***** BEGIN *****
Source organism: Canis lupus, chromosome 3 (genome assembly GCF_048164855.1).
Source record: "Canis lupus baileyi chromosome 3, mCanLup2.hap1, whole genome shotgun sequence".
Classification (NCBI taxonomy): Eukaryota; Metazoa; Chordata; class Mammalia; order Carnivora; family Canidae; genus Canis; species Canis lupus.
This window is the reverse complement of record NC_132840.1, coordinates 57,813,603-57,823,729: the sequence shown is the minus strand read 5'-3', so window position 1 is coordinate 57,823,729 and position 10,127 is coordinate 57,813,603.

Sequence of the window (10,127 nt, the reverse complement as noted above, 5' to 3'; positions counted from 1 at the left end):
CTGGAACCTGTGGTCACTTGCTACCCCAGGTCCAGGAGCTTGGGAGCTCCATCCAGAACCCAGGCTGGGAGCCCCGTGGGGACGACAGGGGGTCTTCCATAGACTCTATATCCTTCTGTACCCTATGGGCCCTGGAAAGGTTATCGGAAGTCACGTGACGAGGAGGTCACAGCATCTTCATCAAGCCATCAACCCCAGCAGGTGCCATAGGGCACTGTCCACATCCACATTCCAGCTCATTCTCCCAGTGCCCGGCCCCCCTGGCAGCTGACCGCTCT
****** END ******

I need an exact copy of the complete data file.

Source organism: Canis lupus, chromosome 3 (genome assembly GCF_048164855.1).
Source record: "Canis lupus baileyi chromosome 3, mCanLup2.hap1, whole genome shotgun sequence".
Classification (NCBI taxonomy): Eukaryota; Metazoa; Chordata; class Mammalia; order Carnivora; family Canidae; genus Canis; species Canis lupus.
This window is the reverse complement of record NC_132840.1, coordinates 57,813,603-57,823,729: the sequence shown is the minus strand read 5'-3', so window position 1 is coordinate 57,823,729 and position 10,127 is coordinate 57,813,603.

Sequence of the window (10,127 nt, the reverse complement as noted above, 5' to 3'; positions counted from 1 at the left end):
CTGGAACCTGTGGTCACTTGCTACCCCAGGTCCAGGAGCTTGGGAGCTCCATCCAGAACCCAGGCTGGGAGCCCCGTGGGGACGACAGGGGGTCTTCCATAGACTCTATATCCTTCTGTACCCTATGGGCCCTGGAAAGGTTATCGGAAGTCACGTGACGAGGAGGTCACAGCATCTTCATCAAGCCATCAACCCCAGCAGGTGCCATAGGGCACTGTCCACATCCACATTCCAGCTCATTCTCCCAGTGCCCGGCCCCCCTGGCAGCTGACCGCTCT